Part 11: Manuel Antonio to Turrialba


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The Trip

Manuel Antionio was nice, but a bit touristy.  The hotel was great, with an awesome view and the restaurant was first-rate.  Next morning, we loaded up and headed south toward Dominical and then headed into the mountains.  The mountain road was steep, narrow and went through dense jungle.  We had lunch in San Isidro at some random road-side restaurant and the food was outstanding.  From there we headed deeper into the mountains then into Cartigo.  Our final destination for the night was Turrialba on the southern flanks of an active volcano.

The Photos

The photos below are what we saw.

The frog that Kathleen spotted on the fan controller started waking up at dusk.  We saw him moving so got the flash for the camera and took another photo.  His sucker feet kept him secure on his vertical surface.

The morning brought some thunderclouds to the western horizon that were visible from our balcony patio.

I was sitting on the balcony and there was a huge noise on the roof above me.  Within seconds a troop of monkeys jumped onto the roof next to the patio.  I think they were Capuchin monkeys and they were FAST.  I grabbed the camera and was able to get the photo above of a mother with her baby on her back.

Once the first monkey hit the roof many followed.

This fellow was sprinting across the tiles at high speed.

This one held still still long enough to get a reasonable photo.

The monkeys were in continuous motion; they scraped the gutters on the roof for bugs and then they hopped into the adjacent bush and were gone.

This mother was still for only a moment before launching onto the adjacent roof.

We turned into the mountains at Dominical and headed up steep grades.  Along the way we came on this "event" in progress.  The story in the photo above is several-fold.  First is the sketchy frame supporting the water tank on the posts.  There are no cross-braces on the frame, so a strong wind should bring the whole structure crashing to the ground.  But the real story is the two trucks.  The problem is with the white truck.

When we got past the "event" we could finally see what was going on.  Look at the top of the trailer and you can see that the truck is taller than the power line.  The driver likely heard the wires hit his cab and stopped before breaking the lines.  The fellow on the ground is going to attempt to raise the wires over the roof of the trailer to allow it to pass using the window scrubbing brush.  Good luck!  We did not hang around, but I would bet that he got shocked.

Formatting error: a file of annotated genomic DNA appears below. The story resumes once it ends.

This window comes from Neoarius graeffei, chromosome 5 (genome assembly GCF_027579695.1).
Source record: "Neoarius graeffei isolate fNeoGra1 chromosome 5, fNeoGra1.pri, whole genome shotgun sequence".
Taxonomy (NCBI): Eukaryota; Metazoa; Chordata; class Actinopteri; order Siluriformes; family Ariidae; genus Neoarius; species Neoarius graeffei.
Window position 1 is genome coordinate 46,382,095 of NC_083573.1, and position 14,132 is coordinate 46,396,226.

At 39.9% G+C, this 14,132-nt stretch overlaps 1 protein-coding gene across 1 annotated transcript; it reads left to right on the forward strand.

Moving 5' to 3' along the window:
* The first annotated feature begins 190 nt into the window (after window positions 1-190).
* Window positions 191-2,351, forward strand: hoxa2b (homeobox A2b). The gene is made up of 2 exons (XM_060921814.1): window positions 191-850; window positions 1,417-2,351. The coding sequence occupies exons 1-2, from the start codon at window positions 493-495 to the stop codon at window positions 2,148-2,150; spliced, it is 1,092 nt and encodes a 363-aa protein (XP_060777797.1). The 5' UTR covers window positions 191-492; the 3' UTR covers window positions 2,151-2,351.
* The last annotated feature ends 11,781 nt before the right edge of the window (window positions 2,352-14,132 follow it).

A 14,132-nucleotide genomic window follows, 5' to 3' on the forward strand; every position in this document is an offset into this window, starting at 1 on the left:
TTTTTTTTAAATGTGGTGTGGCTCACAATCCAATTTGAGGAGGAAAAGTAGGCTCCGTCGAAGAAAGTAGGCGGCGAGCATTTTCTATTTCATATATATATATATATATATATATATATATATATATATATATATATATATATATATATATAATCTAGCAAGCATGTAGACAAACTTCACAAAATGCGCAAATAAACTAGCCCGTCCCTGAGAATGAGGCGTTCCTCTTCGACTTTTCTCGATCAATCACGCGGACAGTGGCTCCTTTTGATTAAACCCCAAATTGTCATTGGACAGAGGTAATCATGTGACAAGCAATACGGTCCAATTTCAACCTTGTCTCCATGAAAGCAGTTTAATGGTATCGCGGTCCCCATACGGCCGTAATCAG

The upper reaches of the mountain passes were fully shrouded in clouds.

There were great views of the valleys below through the breaks in the dense brush.

The valleys were lush and I can definitely understand the attraction of the jungle.  The zones that lack trees have been cleared for cattle.

The roads were constructed into the steep hillsides requiring substantial revetments to hold back the slippage of the soil.

We came down the east slope of the first range of mountains into San Isidro and into the sunlight.

There was a nice restaurant close to the road and we had a great lunch.  Close to San Isidro we spotted this icon on the mountain side.

From San Isidro we headed back into the mountains and the path of the road gave us nice views of the valley below.

The upper reaches of the highway were at 3300 meters (about 10,000 feet) and we were back it the clouds.  Not surprisingly, it was cold and we turned off the air conditioning for the first time in 2 weeks.

As we descended the mountain into Cartago, we spotted a wind farm with big mills whirling way in the strong winds.

Breaks in the road-side brush allowed us to see into the valley below.

Cartago is a working-class town and like many semi-urban areas had the pervasive stench of raw sewage.  We spotted this above-ground mausoleum next to our path.

We decided to stay to the east of Turrialba in the mountains and a random-selection hotel.  The choice was good and the food was awesome.  From the balcony we could see a portion of Turriabla in the valley below.

Through the brush to the northeast there seemed to be a boarding school or university.  Note the nets on the field.

After dark we had light rain and fog but since we were in the restaurant, I took a long exposure shot of Turriabla because there was no down-side.  You can easily see the moisture in the air.  This was 60 second exposure at f/11 and ISO200.

A bit later after the fog cleared we were able to get a cleaner shot of town.

The drive from Manuel Antonio to Turrialba was the best drive we have had yet on this trip.  The scenery was super, low traffic, low hassle.  That said, the roads are steep and turney, so be sure of your vehicle.  We did not expect the 3300 meter elevation on the road; that was just a plus.

Tomorrow, we head the Carribbean Coast at Puerto Viejo close to the southern border next to Panama.

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Photos and Text Copyright Bill Caid 2014, all rights reserved.
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